For the millions of people worldwide suffering from some form of paralysis, the only mobility option remains the same as it did centuries ago - a wheelchair.
But in the US, engineers have developed a wearable robot which allows people with paralysis to stand and walk.
The battery-powered 'exoskeleton' uses a combination of motors, sensors and the patient’s own balance and body positioning.
Currently the device is used for research and rehabilitation and can only be worn with medical supervision, but engineers are now designing a model that can be used at home.
Reporter Dr Joff Lacey travels to San Francisco to meet Arash Bayatmakou as he uses the wearable robot to stand and walk for the first time since a fall left him paralysed.
By Arash Bayatmakou
On July 8, 2012 I fell from a third story apartment balcony, landed on my neck and shattered the C5 and C6 vertebrae in my spine causing major trauma to my spinal cord and instantly turning my world upside down. A couple of hours later, I woke up in a hospital bed, unable to feel or move most of my body and knowing full well that intense medications were the only thing numbing the excruciating pain coursing through my body.
After intense spinal surgery, fusing together four of my cervical vertebrae, I was told that I had suffered a severe Spinal Cord Injury (SCI) and would have a long road to recovery. While I could not see my legs or feet from where I lay, I knew they were there but that was little consolation when I quickly realised I had no motor control of my body from the chest down. Within a few days, I was assessed and told that since no one knew the potential or extent of recovery, I should prepare myself for the very real possibility of never being able to walk again.
I have been an athlete for as long as I can remember and always relished physical challenges. I spent most free moments outdoors: playing football, hiking, biking, backpacking in the mountains, floating with friends on a river, and sharing many incredible moments with amazing people around me. Just three days before this debilitating accident, I had completed one of the most memorable and physically satisfying experiences of my life: a 100km backpacking trip in the high altitude Eastern Sierra mountains of California with an incredible group of friends, filled with laughter, joy and an appreciation for life. To go from that experience to then spending seven straight weeks in the hospital was the most dramatic, contrasting experience of my life.
As horrific, awful, and challenging as this accident was, I was always an inherently positive person and I approached this recovery with the same ambition, perseverance and dedication that I had given to every significant experience in my life. No one had any answers about recovery from spinal cord injury, but that left many doors open for what was possible.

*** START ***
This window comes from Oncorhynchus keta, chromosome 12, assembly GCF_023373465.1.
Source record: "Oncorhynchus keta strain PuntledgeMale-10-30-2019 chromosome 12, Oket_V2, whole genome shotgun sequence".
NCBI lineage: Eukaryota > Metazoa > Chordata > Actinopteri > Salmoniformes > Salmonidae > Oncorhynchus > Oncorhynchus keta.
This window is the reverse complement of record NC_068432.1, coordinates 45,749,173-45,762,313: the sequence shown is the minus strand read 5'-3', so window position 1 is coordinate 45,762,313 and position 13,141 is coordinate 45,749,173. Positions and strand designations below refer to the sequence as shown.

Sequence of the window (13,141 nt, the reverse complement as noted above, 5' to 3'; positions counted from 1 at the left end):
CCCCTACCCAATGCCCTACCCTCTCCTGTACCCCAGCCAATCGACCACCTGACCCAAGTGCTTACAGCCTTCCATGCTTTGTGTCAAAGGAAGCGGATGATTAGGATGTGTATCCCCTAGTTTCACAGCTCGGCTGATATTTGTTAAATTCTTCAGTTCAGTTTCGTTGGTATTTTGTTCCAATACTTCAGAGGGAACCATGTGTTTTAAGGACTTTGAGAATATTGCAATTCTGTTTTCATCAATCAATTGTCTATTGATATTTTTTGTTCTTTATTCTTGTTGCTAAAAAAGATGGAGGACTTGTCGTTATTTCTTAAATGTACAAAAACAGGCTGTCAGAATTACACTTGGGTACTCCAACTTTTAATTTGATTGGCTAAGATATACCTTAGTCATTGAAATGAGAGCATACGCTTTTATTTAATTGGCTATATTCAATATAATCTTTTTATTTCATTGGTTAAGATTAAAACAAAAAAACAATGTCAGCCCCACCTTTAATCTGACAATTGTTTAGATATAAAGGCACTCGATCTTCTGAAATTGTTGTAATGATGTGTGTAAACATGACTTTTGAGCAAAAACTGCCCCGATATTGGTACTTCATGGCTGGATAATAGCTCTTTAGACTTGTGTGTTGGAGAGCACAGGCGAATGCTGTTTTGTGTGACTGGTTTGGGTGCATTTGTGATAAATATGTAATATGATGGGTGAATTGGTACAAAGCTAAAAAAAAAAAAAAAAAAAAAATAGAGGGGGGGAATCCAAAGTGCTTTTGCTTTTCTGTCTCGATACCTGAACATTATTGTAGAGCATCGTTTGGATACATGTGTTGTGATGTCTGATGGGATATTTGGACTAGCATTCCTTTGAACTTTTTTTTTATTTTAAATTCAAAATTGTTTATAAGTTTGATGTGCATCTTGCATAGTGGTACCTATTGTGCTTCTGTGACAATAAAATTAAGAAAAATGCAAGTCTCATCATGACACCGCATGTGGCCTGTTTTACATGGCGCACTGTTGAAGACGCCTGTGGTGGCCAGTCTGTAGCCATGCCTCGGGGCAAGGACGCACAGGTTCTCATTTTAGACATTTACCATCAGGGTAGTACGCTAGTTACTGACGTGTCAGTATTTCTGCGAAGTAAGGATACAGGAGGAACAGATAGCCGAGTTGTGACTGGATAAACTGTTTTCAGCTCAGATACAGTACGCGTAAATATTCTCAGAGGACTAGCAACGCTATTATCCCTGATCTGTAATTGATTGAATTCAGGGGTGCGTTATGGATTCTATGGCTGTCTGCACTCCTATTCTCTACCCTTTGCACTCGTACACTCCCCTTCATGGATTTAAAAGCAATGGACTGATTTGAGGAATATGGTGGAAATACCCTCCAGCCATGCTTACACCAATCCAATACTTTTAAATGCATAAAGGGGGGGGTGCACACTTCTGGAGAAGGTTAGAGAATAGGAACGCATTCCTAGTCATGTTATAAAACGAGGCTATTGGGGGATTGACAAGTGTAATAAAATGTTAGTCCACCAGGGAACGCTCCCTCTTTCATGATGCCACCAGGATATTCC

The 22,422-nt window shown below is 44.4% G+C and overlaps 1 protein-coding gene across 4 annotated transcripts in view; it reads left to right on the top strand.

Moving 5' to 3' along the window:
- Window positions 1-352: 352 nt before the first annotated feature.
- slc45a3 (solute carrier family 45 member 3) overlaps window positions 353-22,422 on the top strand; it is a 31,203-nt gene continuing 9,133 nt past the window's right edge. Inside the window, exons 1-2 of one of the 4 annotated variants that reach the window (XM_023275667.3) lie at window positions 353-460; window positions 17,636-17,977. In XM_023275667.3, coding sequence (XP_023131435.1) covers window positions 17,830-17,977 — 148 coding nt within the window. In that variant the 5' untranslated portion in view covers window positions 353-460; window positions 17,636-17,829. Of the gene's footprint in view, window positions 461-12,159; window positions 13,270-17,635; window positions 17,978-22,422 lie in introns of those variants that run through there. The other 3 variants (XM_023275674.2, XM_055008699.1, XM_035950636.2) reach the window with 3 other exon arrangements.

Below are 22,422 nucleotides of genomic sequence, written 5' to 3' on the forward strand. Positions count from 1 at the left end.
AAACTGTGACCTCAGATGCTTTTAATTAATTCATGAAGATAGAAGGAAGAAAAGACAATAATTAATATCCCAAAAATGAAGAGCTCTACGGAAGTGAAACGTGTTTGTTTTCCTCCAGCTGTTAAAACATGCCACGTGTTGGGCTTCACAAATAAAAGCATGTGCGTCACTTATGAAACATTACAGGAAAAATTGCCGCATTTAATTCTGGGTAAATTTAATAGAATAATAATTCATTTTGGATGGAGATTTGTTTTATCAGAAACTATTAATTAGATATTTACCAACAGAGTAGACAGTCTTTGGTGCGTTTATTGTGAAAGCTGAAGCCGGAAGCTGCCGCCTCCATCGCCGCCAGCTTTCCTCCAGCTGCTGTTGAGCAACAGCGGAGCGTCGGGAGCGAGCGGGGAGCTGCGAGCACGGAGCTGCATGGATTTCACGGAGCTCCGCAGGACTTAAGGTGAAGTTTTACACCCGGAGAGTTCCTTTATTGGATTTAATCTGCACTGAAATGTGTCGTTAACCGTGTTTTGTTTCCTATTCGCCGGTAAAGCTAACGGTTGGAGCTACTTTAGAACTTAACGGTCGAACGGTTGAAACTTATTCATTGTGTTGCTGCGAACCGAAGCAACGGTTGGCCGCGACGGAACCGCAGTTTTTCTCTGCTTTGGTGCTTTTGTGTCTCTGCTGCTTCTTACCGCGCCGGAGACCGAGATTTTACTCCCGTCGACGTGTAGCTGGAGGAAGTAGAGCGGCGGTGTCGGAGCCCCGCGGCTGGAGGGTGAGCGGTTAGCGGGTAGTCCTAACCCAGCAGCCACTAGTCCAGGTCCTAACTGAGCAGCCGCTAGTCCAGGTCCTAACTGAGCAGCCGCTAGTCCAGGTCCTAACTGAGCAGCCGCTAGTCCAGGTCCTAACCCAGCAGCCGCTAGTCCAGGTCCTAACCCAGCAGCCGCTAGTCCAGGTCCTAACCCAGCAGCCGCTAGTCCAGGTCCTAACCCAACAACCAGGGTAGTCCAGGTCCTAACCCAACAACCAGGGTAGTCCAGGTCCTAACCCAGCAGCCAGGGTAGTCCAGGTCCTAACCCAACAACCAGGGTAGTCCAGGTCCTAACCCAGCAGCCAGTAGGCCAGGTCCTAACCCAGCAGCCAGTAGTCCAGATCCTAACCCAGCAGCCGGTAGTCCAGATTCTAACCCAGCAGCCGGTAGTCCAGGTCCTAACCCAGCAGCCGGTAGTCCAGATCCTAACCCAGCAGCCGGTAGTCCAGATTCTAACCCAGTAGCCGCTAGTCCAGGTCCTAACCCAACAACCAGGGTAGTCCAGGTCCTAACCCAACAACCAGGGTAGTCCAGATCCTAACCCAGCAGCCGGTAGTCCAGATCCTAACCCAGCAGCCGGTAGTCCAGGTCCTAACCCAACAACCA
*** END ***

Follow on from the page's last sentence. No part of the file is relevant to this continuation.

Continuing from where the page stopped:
My therapy began just days after surgery, when I could barely sit up in bed or use any part of my body. The first few weeks in the hospital were difficult and surreal. I had to learn how to do the most basic movements. My hands were too weak to grasp a cup of water and I barely had the strength to feed myself with a plastic fork. I kept wondering, if I was not able to do these simple tasks, how was I ever going to get back on my feet?
Upon leaving the hospital and getting out of my neck brace, I decided to jump right into intensive therapy. I had been told that the first few months of rehab were the most crucial so I knew I could not waste any time. I also decided that in order to get the most out of my recovery, I would only surround myself with people who were supportive, positive and sincerely believed in my ability to recover. I worked for many hours a day, seven days a week, focusing fully on my rehabilitation.
A few months later, I started hearing about this local company, Ekso Bionics, and the incredible work they were doing for SCI rehab. “You get into this exo-skeleton, you stand up and you walk,” is how I had heard it described. This sounded too good to be true so I was eager to find out how I could get involved.
The first time I used Ekso, I was amazed. After more than an hour of standing and over 20 minutes of walking, I barely felt fatigued. In fact, if they had asked me to stand and walk in it all day, I would have happily accepted. To be able to stand, to look people at eye level, and, most importantly for me, to get out of my wheelchair was an indescribable feeling.
I was also impressed by the energy and excitement of all the people I met at Ekso. They were genuinely passionate and dedicated to their work and the impact it could have on so many people with injuries like mine, which meant that they fit my criteria for the positive people I wanted to work with in my recovery.
After getting to know the product and the people behind it, I can confidently say that I truly believe in what Ekso is doing and where they want to go. This product is a marvel of human engineering, designed precisely and carefully, and paving the way for people to realise their dreams of standing up and walking again.
For me, the ability to get back on my feet without the help of any devices continues to be the main driving force in my recovery. Retraining the brain and the spinal cord to relearn how to stand and walk and repair those damaged neural connections is not an easy task, but I still choose to work extremely hard everyday, doing a variety of different kinds of treatment, and I remain as determined and motivated as ever to conquer this injury and walk again.
Arash Bayatmakou blogs at http://arashrecovery.com
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Source: Al Jazeera